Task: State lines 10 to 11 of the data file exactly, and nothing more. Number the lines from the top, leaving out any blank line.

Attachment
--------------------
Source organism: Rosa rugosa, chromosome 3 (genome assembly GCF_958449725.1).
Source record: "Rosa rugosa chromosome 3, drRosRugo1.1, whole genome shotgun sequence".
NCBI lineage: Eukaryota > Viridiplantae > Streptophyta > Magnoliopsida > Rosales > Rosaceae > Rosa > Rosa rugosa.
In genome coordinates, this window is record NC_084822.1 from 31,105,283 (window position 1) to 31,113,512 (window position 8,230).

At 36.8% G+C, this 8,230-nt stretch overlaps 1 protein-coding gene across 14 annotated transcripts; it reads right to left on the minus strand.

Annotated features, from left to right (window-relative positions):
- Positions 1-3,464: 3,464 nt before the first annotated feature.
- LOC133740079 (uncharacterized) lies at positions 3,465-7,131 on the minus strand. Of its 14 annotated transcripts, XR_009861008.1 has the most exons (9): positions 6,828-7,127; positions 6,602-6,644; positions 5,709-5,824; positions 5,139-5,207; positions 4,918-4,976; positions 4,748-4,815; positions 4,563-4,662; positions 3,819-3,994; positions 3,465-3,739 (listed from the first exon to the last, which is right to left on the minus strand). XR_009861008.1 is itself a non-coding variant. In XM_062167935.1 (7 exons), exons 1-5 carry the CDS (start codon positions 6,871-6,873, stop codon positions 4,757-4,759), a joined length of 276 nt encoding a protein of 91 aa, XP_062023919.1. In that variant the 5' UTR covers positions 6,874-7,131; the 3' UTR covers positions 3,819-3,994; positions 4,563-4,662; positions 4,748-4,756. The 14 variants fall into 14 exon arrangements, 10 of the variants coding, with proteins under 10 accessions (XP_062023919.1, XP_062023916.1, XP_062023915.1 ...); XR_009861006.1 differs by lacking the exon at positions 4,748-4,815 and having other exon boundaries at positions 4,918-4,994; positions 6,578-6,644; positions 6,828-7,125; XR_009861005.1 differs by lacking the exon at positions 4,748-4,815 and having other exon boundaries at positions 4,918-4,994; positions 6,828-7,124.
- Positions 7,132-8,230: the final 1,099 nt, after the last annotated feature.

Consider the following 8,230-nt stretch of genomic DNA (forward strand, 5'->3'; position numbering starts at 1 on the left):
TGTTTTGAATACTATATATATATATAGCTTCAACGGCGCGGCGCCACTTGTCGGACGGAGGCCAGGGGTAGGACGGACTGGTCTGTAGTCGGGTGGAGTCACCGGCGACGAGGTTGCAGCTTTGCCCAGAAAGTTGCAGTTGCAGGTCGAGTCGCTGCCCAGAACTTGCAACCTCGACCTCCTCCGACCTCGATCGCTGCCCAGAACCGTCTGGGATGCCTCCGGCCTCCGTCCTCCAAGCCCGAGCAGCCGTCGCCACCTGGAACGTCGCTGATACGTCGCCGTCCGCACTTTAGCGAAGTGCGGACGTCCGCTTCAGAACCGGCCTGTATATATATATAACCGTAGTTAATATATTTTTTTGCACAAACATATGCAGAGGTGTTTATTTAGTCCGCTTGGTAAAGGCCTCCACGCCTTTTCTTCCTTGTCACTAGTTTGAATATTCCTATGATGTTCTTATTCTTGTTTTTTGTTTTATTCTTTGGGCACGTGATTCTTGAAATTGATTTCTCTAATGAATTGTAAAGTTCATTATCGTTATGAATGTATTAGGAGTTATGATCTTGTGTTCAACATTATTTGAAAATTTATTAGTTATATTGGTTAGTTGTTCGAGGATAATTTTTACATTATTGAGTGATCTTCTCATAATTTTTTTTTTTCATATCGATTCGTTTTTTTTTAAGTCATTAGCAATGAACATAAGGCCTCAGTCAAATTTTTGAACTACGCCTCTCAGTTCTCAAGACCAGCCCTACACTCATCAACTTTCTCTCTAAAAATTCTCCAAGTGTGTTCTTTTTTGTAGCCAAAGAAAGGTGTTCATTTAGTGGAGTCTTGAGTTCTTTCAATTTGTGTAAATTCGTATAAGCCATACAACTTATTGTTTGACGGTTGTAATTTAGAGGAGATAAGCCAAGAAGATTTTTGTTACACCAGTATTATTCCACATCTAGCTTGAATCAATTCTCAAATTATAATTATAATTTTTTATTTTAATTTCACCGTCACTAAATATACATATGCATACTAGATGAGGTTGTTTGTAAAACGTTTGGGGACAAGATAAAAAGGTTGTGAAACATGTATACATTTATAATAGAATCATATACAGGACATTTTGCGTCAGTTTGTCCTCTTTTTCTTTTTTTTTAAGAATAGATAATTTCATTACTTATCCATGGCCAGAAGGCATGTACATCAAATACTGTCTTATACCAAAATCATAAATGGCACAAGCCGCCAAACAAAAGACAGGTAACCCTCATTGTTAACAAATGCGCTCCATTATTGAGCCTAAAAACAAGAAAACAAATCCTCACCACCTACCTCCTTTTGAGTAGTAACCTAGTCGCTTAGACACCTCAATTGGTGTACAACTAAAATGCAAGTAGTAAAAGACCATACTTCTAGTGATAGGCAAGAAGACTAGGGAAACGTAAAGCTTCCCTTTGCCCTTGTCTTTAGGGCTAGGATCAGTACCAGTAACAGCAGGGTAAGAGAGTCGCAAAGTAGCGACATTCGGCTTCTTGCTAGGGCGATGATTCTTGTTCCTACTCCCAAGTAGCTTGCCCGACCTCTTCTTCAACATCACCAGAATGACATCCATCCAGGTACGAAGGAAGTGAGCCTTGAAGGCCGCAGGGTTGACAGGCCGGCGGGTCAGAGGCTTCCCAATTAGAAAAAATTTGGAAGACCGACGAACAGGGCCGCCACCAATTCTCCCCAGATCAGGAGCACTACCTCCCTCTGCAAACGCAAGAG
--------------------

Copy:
Consider the following 8,230-nt stretch of genomic DNA (forward strand, 5'->3'; position numbering starts at 1 on the left):
TGTTTTGAATACTATATATATATATAGCTTCAACGGCGCGGCGCCACTTGTCGGACGGAGGCCAGGGGTAGGACGGACTGGTCTGTAGTCGGGTGGAGTCACCGGCGACGAGGTTGCAGCTTTGCCCAGAAAGTTGCAGTTGCAGGTCGAGTCGCTGCCCAGAACTTGCAACCTCGACCTCCTCCGACCTCGATCGCTGCCCAGAACCGTCTGGGATGCCTCCGGCCTCCGTCCTCCAAGCCCGAGCAGCCGTCGCCACCTGGAACGTCGCTGATACGTCGCCGTCCGCACTTTAGCGAAGTGCGGACGTCCGCTTCAGAACCGGCCTGTATATATATATAACCGTAGTTAATATATTTTTTTGCACAAACATATGCAGAGGTGTTTATTTAGTCCGCTTGGTAAAGGCCTCCACGCCTTTTCTTCCTTGTCACTAGTTTGAATATTCCTATGATGTTCTTATTCTTGTTTTTTGTTTTATTCTTTGGGCACGTGATTCTTGAAATTGATTTCTCTAATGAATTGTAAAGTTCATTATCGTTATGAATGTATTAGGAGTTATGATCTTGTGTTCAACATTATTTGAAAATTTATTAGTTATATTGGTTAGTTGTTCGAGGATAATTTTTACATTATTGAGTGATCTTCTCATAATTTTTTTTTTTCATATCGATTCGTTTTTTTTTAAGTCATTAGCAATGAACATAAGGCCTCAGTCAAATTTTTGAACTACGCCTCTCAGTTCTCAAGACCAGCCCTACACTCATCAACTTTCTCTCTAAAAATTCTCCAAGTGTGTTCTTTTTTGTAGCCAAAGAAAGGTGTTCATTTAGTGGAGTCTTGAGTTCTTTCAATTTGTGTAAATTCGTATAAGCCATACAACTTATTGTTTGACGGTTGTAATTTAGAGGAGATAAGCCAAGAAGATTTTTGTTACACCAGTATTATTCCACATCTAGCTTGAATCAATTCTCAAATTATAATTATAATTTTTTATTTTAATTTCACCGTCACTAAATATACATATGCATACTAGATGAGGTTGTTTGTAAAACGTTTGGGGACAAGATAAAAAGGTTGTGAAACATGTATACATTTATAATAGAATCATATACAGGACATTTTGCGTCAGTTTGTCCTCTTTTTCTTTTTTTTTAAGAATAGATAATTTCATTACTTATCCATGGCCAGAAGGCATGTACATCAAATACTGTCTTATACCAAAATCATAAATGGCACAAGCCGCCAAACAAAAGACAGGTAACCCTCATTGTTAACAAATGCGCTCCATTATTGAGCCTAAAAACAAGAAAACAAATCCTCACCACCTACCTCCTTTTGAGTAGTAACCTAGTCGCTTAGACACCTCAATTGGTGTACAACTAAAATGCAAGTAGTAAAAGACCATACTTCTAGTGATAGGCAAGAAGACTAGGGAAACGTAAAGCTTCCCTTTGCCCTTGTCTTTAGGGCTAGGATCAGTACCAGTAACAGCAGGGTAAGAGAGTCGCAAAGTAGCGACATTCGGCTTCTTGCTAGGGCGATGATTCTTGTTCCTACTCCCAAGTAGCTTGCCCGACCTCTTCTTCAACATCACCAGAATGACATCCATCCAGGTACGAAGGAAGTGAGCCTTGAAGGCCGCAGGGTTGACAGGCCGGCGGGTCAGAGGCTTCCCAATTAGAAAAAATTTGGAAGACCGACGAACAGGGCCGCCACCAATTCTCCCCAGATCAGGAGCACTACCTCCCTCTGCAAACGCAAGAG